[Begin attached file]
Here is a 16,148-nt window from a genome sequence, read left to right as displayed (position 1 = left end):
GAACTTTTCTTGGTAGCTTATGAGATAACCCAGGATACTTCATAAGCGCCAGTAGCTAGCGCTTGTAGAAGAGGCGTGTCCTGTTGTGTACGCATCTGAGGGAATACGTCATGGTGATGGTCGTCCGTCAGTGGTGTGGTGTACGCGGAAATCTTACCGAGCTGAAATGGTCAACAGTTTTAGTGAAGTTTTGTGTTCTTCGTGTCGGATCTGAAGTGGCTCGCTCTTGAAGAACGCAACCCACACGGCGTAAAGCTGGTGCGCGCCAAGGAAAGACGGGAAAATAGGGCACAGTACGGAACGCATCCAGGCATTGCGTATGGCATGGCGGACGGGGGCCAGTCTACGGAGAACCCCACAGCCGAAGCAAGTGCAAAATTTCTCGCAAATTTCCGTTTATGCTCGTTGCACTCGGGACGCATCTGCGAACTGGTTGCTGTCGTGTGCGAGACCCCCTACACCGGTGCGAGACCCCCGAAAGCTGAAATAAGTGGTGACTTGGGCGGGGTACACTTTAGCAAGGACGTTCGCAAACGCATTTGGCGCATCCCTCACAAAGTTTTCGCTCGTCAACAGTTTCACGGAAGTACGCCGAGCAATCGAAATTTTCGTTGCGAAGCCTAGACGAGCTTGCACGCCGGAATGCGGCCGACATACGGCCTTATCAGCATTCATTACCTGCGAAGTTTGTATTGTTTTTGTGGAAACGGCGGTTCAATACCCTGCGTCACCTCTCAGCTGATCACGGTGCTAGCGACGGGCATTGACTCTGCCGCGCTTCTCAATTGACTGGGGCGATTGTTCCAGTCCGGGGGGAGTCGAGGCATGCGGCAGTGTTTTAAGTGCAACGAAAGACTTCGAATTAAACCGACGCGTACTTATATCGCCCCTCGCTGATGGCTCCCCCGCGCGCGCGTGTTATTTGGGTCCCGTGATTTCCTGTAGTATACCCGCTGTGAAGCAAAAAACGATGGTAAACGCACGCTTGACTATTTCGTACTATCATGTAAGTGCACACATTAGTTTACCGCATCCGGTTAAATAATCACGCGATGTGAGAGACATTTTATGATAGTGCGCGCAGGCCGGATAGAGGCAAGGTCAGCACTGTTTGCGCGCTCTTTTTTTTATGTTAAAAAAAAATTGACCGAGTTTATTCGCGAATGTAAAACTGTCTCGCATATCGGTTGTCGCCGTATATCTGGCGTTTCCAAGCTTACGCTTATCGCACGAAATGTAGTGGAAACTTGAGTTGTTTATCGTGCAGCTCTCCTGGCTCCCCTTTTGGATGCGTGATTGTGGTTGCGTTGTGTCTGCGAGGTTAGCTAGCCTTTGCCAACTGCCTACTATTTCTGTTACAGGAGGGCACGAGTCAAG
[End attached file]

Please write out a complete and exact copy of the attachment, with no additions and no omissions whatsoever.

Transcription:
Here is a 16,148-nt window from a genome sequence, read left to right as displayed (position 1 = left end):
GAACTTTTCTTGGTAGCTTATGAGATAACCCAGGATACTTCATAAGCGCCAGTAGCTAGCGCTTGTAGAAGAGGCGTGTCCTGTTGTGTACGCATCTGAGGGAATACGTCATGGTGATGGTCGTCCGTCAGTGGTGTGGTGTACGCGGAAATCTTACCGAGCTGAAATGGTCAACAGTTTTAGTGAAGTTTTGTGTTCTTCGTGTCGGATCTGAAGTGGCTCGCTCTTGAAGAACGCAACCCACACGGCGTAAAGCTGGTGCGCGCCAAGGAAAGACGGGAAAATAGGGCACAGTACGGAACGCATCCAGGCATTGCGTATGGCATGGCGGACGGGGGCCAGTCTACGGAGAACCCCACAGCCGAAGCAAGTGCAAAATTTCTCGCAAATTTCCGTTTATGCTCGTTGCACTCGGGACGCATCTGCGAACTGGTTGCTGTCGTGTGCGAGACCCCCTACACCGGTGCGAGACCCCCGAAAGCTGAAATAAGTGGTGACTTGGGCGGGGTACACTTTAGCAAGGACGTTCGCAAACGCATTTGGCGCATCCCTCACAAAGTTTTCGCTCGTCAACAGTTTCACGGAAGTACGCCGAGCAATCGAAATTTTCGTTGCGAAGCCTAGACGAGCTTGCACGCCGGAATGCGGCCGACATACGGCCTTATCAGCATTCATTACCTGCGAAGTTTGTATTGTTTTTGTGGAAACGGCGGTTCAATACCCTGCGTCACCTCTCAGCTGATCACGGTGCTAGCGACGGGCATTGACTCTGCCGCGCTTCTCAATTGACTGGGGCGATTGTTCCAGTCCGGGGGGAGTCGAGGCATGCGGCAGTGTTTTAAGTGCAACGAAAGACTTCGAATTAAACCGACGCGTACTTATATCGCCCCTCGCTGATGGCTCCCCCGCGCGCGCGTGTTATTTGGGTCCCGTGATTTCCTGTAGTATACCCGCTGTGAAGCAAAAAACGATGGTAAACGCACGCTTGACTATTTCGTACTATCATGTAAGTGCACACATTAGTTTACCGCATCCGGTTAAATAATCACGCGATGTGAGAGACATTTTATGATAGTGCGCGCAGGCCGGATAGAGGCAAGGTCAGCACTGTTTGCGCGCTCTTTTTTTTATGTTAAAAAAAAATTGACCGAGTTTATTCGCGAATGTAAAACTGTCTCGCATATCGGTTGTCGCCGTATATCTGGCGTTTCCAAGCTTACGCTTATCGCACGAAATGTAGTGGAAACTTGAGTTGTTTATCGTGCAGCTCTCCTGGCTCCCCTTTTGGATGCGTGATTGTGGTTGCGTTGTGTCTGCGAGGTTAGCTAGCCTTTGCCAACTGCCTACTATTTCTGTTACAGGAGGGCACGAGTCAAG